I’m fed up with female writers and alt singers saying that I glamorize abuse when I’m just a glamorous person singing about the realities of what we are all seeing are very prevalent in emotionally abusive relationships all over the world.

[Lana Del Rey responds to critics she says accuse her music of ‘glamorizing abuse’: ‘I’m fed up, by Nate Day, Fox News, May 21, 2020]

Even further infuriating her critics was another remark in the post:

Doja Cat, Ariana, Camila, Cardi B, Kehlani, Nicki Minaj and Beyonce have had number ones with songs about being sexy, wearing no clothes, f**king, cheating, etc.—can I please go back to singing about being embodied, feeling beautiful by being in love even if the relationship is not perfect, or dancing for money—or whatever I want—without being crucified or saying that I’m glamorizing abuse??????

[Twitter: Why is Lana Del Rey ‘canceled?’ Hashtag and Trend Explained, by Ella Kipling, HITC]

But what was inaccurate here? These mainly mixed-race female rappers do sing about these things—routinely and explicitly. It would seem Lana Del Rey’s real offense, as Steve Sailer would put it, was Noticing.

But, needless to say, the backlash was swift. And the recriminations continued for months afterwards.

One Twitter user wrote:



Lana blatantly ignoring the criticism Beyonce, Nicki, and other black women have received (and continue to) for being confident in their sexuality doesn’t sit right with me.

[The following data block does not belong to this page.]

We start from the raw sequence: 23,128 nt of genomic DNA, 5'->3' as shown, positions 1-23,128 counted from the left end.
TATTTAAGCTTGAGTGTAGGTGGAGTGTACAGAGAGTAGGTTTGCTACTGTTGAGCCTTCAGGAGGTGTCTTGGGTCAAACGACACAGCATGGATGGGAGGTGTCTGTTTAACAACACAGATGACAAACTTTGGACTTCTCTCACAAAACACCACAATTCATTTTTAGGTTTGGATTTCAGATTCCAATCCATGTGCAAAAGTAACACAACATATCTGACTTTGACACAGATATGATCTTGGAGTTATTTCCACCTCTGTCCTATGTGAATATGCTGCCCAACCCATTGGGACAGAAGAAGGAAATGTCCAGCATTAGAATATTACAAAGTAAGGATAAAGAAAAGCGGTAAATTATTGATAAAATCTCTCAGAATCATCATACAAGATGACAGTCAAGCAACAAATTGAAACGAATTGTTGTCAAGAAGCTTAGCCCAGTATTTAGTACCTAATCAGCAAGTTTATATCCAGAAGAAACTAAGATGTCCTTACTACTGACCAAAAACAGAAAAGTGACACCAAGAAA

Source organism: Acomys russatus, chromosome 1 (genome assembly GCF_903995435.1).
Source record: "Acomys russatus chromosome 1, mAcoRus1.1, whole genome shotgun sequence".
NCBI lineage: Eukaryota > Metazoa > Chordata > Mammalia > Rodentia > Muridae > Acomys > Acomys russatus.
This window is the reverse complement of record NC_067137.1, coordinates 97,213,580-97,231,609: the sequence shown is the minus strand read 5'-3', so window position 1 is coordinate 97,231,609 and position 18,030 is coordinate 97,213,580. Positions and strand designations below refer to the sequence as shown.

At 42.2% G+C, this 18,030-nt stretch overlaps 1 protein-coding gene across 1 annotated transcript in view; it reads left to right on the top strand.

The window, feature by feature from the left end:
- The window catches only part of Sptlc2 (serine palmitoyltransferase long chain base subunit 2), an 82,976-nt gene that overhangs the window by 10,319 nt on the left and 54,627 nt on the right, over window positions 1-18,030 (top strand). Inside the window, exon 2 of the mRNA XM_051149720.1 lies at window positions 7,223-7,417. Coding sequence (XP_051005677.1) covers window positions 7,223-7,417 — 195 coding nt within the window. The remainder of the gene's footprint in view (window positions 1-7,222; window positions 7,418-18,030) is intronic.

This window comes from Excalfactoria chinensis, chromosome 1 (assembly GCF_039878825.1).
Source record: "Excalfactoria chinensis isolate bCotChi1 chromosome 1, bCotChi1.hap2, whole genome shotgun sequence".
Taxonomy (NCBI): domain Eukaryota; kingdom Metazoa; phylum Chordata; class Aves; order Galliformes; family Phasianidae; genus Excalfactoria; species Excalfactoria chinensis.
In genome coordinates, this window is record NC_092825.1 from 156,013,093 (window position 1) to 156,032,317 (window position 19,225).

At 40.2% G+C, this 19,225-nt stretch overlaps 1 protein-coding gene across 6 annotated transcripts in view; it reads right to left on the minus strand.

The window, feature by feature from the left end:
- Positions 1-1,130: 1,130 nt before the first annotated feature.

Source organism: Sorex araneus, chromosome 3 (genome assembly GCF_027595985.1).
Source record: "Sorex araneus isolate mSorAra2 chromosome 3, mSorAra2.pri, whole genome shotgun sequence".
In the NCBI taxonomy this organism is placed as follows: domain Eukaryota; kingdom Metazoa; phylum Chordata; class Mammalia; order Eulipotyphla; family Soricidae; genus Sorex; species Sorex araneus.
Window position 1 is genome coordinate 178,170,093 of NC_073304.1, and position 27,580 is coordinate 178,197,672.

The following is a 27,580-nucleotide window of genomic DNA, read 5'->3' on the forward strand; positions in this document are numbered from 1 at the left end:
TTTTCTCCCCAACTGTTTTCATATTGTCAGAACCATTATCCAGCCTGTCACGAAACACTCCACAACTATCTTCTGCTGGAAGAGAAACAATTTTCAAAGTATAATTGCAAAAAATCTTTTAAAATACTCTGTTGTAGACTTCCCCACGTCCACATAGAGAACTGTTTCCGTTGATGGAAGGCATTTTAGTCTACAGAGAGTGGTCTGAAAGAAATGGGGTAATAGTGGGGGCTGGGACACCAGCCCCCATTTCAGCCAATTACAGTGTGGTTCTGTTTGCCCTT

Laura Snapes, The Guardian’s deputy music editor, declared that Lana Del Rey’s “swipes at her peers of color undermine her feminist argument” [Lana Del Rey's swipes at her peers of colour undermine her feminist argument, May 21, 2020].

A blogger, Michael Chaar, accused her of “blaming her lack of skin for her lack of success in recent years” [The Reason Why Lana Del Rey Gets So Much Hate, The Things, November 10, 2020].

The recriminations continued for months. One social media post read:

Girl, if you don’t shut your mouth…you’re only making shit harder for yourself. You literally didn’t need to say anything about this.

 Another comment read:

Lana we’re tired please stop. Your white is showing.

 A post by @BeeNicole10A declared:

I remember last year she said some snide remark about women of color being overly and aggressively sexual and charting while she can’t have her daddy complex and be on the charts. I haven’t forgotten. 

[Is Lana Del Rey racist? Singer blasted for Chemtrails Over The Country Club artwork: Your White is showing, by Pooja Salvi, MEAWW, January 10, 2021]

The recriminations continued for months.